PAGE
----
Among the agencies is Mental Health America of Jackson County, which provides education on mental health issues and conducts social events for clients. Executive director Bob Dembek said United Way provides about half his funding.

“I think without the funding for these agencies, a lot of things would go undone in Jackson County,” he said. “So it’s really important that people in the community support it because there’s a lot of good things being done by the agencies and the work of the United Way to try to bring groups together to try to serve and meet the needs of the community.”

Dembek said he receives a lot of support from United Way staff, and he also likes how the agencies’ leaders help each other.

“That’s the important thing, that we work together,” he said. “The staff is always very supportive, always willing to help out and make things easier. They are there for you to help and try to make things better for the community.”

Turning Point, which offers domestic violence prevention services, is another United Way agency. Latina case manager Araceli Gonzalez said she was glad to see United Way’s “Live United” tagline translated to “Vive Unido” on some campaign T-shirts this year in support of the Latina community.

“We really appreciate that,” Gonzalez said. “It’s an honor for me to wear this shirt today because it’s in Spanish.”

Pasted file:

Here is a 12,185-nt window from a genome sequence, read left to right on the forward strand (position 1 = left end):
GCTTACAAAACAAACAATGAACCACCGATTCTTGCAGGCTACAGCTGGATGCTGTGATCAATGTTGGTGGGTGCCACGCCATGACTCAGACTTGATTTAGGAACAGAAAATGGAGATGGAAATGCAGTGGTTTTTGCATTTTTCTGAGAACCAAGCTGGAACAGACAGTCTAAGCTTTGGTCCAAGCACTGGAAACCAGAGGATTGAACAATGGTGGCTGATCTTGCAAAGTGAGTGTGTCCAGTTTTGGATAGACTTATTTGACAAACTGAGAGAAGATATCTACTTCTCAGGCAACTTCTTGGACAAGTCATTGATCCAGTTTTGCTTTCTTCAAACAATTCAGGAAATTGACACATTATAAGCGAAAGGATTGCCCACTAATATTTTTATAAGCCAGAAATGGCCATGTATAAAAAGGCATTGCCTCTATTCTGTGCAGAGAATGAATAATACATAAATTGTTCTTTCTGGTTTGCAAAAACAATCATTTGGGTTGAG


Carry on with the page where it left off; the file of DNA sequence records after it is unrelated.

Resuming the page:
She also encouraged people to give to United Way.

“I think that it’s important for the community to get involved with United Way and volunteer and donate money,” she said. “I think it’s help for everybody, not just for United Way. It’s for all of the agencies, and United Way supports all of the agencies in the county.”

Payroll deduction is the easiest way to give because it comes out of your paycheck before you see it, Couch said. Employers of all sizes can set up payroll deduction gifts.

One-time, monthly or quarterly gifts can be done by direct withdrawal (taken out of your checking account with a voided check), credit card ($50 minimum) and billing ($50 minimum). Cash and checks also are accepted, and there is a stock option in which a broker notifies United Way of your gift.

From $1 to large gifts of $4,000 to corporate gifts of $35,000, Couch said it all makes an impact.